“Ripe Plums Are Falling”*

*from the Chinese Book of Songs

On his website, Ralph Mills writes of The archaeology of the Plumtree Court mantelpiece:

“Were you to seek out Plumtree Court, off Shoe Lane, Holborn, in Google StreetView today, you would find yourself in one of those melancholy urban non-streets…

Until recently, the south side of the Court was occupied by the Evening Standard‘s Fleet House, but by 2015 this had vanished, to be replaced by the new headquarters of Goldman Sachs. The north side is dominated by the forbidding brick cliff that is the rear elevation of the City Temple of 1874, destroyed in the second World War and rebuilt in the 1950s.

Before the nineteenth century, Plumtree Court was a narrow alley amongst other narrow alleys that had escaped the Fire of London…Though it now physically leads nowhere (at least for vehicles) Plumtree Court nevertheless leads to the heart of this project.

Early maps show an area crammed with small dwellings, all no doubt influenced by the noxious, malodorous proximity of the Fleet River or Fleet Ditch…

It was this area in decline, soon to be demolished, that (George) Godwin was exploring in the 1850s. Armed with his “manifesto” of “Drain the Swamps and Build the Bridges” he was gathering evidence for his campaign to improve the housing conditions and thus drain the “swamps”, the “social pathologies” of the poor, and establish “bridges”, “institutional infrastructures” such as education and healthcare.

In Plumtree Court, Godwin was to find an example of the “love of art”; a phenomenon he was convinced would build one of his social bridges. On the one hand, in number 9 Plumtree Court, he found 67 people crammed into fifteen rooms, and in number 24, some 40 — 18 adults and 22 children — squeezed into just four rooms (Godwin 1856, 305). On the other hand, he was able to find something “agreeable and cheering” in plaster casts of spotted cats and painted parrots…”

Lucy Tobin wrote for the Evening Standard of 28.6.19:

“Goldman Sachs’s new £1 billion London headquarters is full of family-friendly features, including lactation suites for new mothers, a nursery with pet fish and a climbing wall, and “resting rooms” for tired bankers.

The Evening Standard can reveal that the US investment bank’s European HQ in the Square Mile has a string of innovations for its 6,000 UK staff, known for working punishing hours in return for multi-million-pound pay packets.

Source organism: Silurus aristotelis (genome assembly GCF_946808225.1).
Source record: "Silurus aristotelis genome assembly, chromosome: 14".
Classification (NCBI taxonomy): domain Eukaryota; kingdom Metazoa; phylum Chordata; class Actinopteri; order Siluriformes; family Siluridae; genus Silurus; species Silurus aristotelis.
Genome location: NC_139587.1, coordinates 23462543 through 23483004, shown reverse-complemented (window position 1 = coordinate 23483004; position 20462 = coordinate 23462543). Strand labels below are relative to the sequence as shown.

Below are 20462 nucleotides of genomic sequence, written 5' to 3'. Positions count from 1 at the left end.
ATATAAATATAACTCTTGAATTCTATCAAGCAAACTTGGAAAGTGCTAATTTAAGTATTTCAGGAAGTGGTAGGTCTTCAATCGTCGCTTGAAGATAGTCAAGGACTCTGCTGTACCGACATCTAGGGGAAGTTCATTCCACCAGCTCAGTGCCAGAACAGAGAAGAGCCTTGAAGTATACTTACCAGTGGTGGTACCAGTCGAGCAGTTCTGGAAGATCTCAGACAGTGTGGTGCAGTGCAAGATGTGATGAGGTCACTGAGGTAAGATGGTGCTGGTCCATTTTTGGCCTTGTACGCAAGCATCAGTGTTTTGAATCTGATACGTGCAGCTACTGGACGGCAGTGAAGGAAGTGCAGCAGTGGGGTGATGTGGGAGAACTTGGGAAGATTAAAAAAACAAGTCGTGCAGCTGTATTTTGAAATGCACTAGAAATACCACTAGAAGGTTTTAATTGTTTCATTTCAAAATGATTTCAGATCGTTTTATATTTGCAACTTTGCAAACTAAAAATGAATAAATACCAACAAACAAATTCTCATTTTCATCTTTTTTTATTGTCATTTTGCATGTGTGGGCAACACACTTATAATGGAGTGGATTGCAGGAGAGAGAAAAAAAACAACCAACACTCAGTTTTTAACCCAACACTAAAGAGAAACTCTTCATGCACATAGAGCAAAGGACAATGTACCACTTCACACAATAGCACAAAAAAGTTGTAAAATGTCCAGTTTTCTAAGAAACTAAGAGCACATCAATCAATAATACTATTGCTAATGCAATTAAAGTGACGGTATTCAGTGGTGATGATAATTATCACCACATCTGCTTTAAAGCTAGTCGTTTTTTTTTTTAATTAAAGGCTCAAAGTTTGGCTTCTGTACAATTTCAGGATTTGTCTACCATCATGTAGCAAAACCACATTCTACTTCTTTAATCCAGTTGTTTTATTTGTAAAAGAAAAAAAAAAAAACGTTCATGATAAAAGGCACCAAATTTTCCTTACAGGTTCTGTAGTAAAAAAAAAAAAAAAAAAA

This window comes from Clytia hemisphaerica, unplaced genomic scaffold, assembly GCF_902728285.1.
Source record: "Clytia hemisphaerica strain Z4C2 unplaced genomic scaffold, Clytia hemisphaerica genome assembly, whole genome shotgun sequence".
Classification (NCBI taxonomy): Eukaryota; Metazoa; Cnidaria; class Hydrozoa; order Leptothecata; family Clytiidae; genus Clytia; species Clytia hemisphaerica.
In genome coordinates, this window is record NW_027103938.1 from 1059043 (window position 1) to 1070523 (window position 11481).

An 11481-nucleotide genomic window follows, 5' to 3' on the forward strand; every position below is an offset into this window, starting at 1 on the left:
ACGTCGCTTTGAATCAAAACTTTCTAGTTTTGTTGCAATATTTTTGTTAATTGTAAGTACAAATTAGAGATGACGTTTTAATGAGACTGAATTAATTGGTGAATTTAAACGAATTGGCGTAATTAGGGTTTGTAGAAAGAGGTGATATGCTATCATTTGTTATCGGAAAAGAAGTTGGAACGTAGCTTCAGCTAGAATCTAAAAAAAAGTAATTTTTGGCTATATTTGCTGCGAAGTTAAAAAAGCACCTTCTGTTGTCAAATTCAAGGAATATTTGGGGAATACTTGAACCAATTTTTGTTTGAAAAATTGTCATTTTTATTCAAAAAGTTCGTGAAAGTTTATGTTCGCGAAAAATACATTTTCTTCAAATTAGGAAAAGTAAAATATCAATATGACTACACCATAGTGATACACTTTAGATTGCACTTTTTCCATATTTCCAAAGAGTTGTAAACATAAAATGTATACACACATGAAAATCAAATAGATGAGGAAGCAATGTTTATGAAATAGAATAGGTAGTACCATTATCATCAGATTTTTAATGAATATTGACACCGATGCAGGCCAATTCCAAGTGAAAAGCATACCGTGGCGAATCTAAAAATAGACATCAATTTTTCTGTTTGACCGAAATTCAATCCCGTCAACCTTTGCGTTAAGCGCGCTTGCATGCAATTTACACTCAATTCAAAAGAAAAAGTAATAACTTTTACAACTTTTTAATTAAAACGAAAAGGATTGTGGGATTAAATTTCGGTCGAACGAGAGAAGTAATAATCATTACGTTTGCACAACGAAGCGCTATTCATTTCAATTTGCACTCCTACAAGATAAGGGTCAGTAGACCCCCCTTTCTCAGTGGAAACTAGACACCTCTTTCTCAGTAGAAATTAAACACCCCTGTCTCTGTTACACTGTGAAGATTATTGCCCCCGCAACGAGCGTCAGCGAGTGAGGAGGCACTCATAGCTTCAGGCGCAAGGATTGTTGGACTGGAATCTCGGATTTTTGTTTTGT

The 10-storey office, known as Plumtree Court (Shortlisted in the Working category, New London Awards 2020), is bigger than 26 football pitches and has the largest trading floor in London.

When staff begin to move in next weekend, they will be able to sign their babies and pre-school children up to a 7,000 square-foot nursery and play centre, which includes a water play area, technology classroom with a wifi-connected smartboard, trikes, a play kitchen, two napping rooms and an “art gallery’” for tots’ drawings…

…Other features include “contemplation rooms” for quiet time, therapy rooms for offering sports massages and acupuncture and “resting rooms” for those feeling unwell.

Another suite is reserved for “group prayer” and for choir practice, while a health centre includes a GP and nurses, psychiatry, psychology and physiotherapy services.

A gym has 60 treadmills, bikes and cross-trainers, a yoga and reformer pilates studio, steam rooms, plus “all gender changing and shower facilities”.

A 60-space car park for top executives has been replaced with a bike park for 455 cycles, complete with showers and changing rooms.

The bank’s new site also boasts eco-credentials, with a roof garden and LED lighting to help bring about a 25 per cent reduction in the building’s annual CO2 emissions.

Richard Gnodde, chief executive of Goldman’s European business, said: “We are delighted to have built a world-class office for our people, enabling them to collaborate and serve clients in an efficient and attractive space.”

Leave a Reply

Fill in your details below or click an icon to log in:

WordPress.com Logo

You are commenting using your WordPress.com account. Log Out /  Change )

Google photo

You are commenting using your Google account. Log Out /  Change )

Twitter picture

You are commenting using your Twitter account. Log Out /  Change )

Facebook photo

You are commenting using your Facebook account. Log Out /  Change )

Connecting to %s